This survey is to help me pick a cover design for my novel Counted Worthy. Counted Worthy is set in the future. It is narrated by a teenage girl who is a member of the persecuted church. You can read more about it here. I’m in the beginning stages of self-publishing this story, and I want it to have a fantastic cover. The covers below belong to previously published, unrelated books. I’m not endorsing any of them. I haven’t even read all of them. It’s the design that matters. For any of the options, I’d take the general concept and substitute images and designs that fit Counted Worthy. Which design do you like best? Which of these books would you be most likely to buy based on cover design alone.
Leave a comment stating which book design you voted for. You will be awarded one point for voting, but only if you leave a comment. I can’t give you your point if I don’t know who you are. Earn additional points by sharing this post on social media and sending me the link to your share.
Posted by Leah Good on July 2, 2014
“It’s snowing ashes,” Ela repeated. “I’m going up to the wall to look for the fire.”
What happens when the responsibilities and struggles of a prophet of the Lord are transplanted into fantasy? This book is built around that very premise. Seventeen year old Ela knows that a silver-haired prophet has failed. The Infinite even told her she would die young if she agreed to be His prophet. Yet once she heard His voice, she knew she could never live without it, and so she agreed. Her “yes” launches her into a life of knowing the future. She spends her days pleading with hardened people to change their ways and trust the Infinite before it’s too late. For all her foresight, Ela doesn’t know if they will head her warnings in time.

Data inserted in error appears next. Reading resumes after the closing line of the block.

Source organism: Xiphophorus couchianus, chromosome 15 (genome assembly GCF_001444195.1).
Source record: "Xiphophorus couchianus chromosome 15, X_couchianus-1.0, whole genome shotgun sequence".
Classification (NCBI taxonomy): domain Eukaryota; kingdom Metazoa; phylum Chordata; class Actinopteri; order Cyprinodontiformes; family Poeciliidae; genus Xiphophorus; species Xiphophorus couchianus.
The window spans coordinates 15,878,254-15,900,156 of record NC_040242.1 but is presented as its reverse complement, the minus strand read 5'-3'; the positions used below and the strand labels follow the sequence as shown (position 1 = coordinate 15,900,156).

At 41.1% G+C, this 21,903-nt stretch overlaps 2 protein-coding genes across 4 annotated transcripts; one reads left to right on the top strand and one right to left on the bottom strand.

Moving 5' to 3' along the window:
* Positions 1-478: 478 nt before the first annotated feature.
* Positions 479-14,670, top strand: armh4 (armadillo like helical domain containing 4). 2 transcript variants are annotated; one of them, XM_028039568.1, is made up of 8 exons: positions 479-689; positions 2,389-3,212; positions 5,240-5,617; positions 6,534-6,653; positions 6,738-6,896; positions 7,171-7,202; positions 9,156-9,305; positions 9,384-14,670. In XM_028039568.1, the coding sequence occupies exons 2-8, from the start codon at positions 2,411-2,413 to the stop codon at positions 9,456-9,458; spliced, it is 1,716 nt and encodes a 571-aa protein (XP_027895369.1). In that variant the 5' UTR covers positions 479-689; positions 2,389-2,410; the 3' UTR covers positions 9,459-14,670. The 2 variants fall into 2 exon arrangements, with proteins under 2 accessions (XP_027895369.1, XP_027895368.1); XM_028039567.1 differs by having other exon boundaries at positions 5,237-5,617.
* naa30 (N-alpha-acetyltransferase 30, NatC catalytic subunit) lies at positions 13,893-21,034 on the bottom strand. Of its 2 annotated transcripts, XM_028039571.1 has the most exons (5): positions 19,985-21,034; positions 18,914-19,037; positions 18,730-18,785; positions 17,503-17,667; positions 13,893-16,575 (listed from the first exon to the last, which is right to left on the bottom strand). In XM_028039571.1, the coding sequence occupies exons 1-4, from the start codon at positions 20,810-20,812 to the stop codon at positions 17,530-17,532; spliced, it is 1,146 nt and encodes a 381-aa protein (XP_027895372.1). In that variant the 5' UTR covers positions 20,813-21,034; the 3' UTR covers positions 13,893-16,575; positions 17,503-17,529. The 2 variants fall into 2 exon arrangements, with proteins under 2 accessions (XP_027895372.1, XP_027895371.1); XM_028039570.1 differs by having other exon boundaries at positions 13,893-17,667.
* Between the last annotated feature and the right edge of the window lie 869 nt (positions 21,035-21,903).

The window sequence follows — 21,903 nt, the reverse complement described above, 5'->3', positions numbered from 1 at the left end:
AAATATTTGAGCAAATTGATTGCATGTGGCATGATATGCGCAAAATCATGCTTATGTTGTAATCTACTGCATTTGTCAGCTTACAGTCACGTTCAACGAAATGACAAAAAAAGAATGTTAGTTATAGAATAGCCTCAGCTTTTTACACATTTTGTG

I couldn’t tell from the synopsis of this book if I would like it or not. Two of my friends gave it good reviews on Goodreads, so when I saw it at a homeschool conference for a good price I decided to give it a try. I’m glad I did! I regret not buying book two while I had the chance. There is a (very) light love element, but it’s not at all offensive. I found Ela to be a relatable main character. Kien was roguishly loveable. And Tsana, Ela’s little sister, was adorable. Best of all, it made me appreciate Old Testament prophets and the Spirit of God on a deeper level.
P.S. I was a little concerned that a female prophet would come off as feminist, but she doesn’t at all. The author does a great job of focusing on “The Infinite” rather than fussing over a girl prophet.
Posted by Leah Good on June 27, 2014